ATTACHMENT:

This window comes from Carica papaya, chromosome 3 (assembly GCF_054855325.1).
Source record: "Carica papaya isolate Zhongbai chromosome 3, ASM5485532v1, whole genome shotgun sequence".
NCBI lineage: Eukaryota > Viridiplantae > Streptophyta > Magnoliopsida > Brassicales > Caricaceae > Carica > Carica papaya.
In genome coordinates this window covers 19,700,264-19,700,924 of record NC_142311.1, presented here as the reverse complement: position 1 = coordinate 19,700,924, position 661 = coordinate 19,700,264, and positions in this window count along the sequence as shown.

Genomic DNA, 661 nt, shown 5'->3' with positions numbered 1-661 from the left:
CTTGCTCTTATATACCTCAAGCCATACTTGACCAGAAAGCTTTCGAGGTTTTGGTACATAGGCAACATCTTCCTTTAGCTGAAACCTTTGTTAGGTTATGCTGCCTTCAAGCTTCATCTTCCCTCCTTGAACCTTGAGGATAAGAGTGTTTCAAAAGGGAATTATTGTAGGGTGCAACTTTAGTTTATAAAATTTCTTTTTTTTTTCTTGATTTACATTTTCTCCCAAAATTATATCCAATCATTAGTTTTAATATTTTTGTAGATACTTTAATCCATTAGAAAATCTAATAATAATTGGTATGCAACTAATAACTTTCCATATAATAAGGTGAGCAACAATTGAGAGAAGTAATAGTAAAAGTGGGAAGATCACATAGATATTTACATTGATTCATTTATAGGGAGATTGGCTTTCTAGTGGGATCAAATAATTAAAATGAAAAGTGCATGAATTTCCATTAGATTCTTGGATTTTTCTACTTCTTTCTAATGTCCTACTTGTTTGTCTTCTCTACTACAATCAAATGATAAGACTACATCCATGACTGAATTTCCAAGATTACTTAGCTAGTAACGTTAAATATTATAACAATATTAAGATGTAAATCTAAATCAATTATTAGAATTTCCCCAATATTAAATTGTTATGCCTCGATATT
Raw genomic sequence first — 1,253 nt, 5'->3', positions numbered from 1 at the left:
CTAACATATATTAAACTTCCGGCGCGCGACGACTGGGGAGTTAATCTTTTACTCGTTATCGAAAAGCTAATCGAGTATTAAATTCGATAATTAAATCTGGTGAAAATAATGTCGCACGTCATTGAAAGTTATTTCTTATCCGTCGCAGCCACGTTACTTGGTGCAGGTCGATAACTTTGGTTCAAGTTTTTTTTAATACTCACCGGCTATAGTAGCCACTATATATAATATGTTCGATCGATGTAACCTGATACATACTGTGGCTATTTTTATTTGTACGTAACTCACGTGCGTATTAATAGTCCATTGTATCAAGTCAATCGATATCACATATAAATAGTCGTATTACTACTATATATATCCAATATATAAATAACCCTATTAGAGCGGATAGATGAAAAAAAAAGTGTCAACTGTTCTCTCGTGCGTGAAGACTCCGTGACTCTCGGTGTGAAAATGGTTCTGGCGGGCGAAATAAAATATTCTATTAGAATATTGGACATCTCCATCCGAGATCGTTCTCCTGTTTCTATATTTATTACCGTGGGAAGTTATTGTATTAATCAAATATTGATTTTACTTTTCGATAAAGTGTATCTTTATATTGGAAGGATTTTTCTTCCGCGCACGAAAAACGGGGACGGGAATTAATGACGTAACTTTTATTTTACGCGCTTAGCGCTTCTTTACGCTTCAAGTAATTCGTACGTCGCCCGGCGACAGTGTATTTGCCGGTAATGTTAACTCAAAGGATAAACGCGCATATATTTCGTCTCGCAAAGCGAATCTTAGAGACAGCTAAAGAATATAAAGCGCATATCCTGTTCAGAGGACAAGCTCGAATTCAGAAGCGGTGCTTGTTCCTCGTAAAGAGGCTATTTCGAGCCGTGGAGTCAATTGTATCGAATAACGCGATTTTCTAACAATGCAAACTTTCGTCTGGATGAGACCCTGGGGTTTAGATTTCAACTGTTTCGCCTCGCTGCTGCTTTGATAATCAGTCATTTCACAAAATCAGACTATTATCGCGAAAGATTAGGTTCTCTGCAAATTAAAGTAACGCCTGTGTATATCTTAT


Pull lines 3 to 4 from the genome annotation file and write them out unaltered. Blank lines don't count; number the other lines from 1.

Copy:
NCBI lineage: Eukaryota > Viridiplantae > Streptophyta > Magnoliopsida > Brassicales > Caricaceae > Carica > Carica papaya.
In genome coordinates this window covers 19,700,264-19,700,924 of record NC_142311.1, presented here as the reverse complement: position 1 = coordinate 19,700,924, position 661 = coordinate 19,700,264, and positions in this window count along the sequence as shown.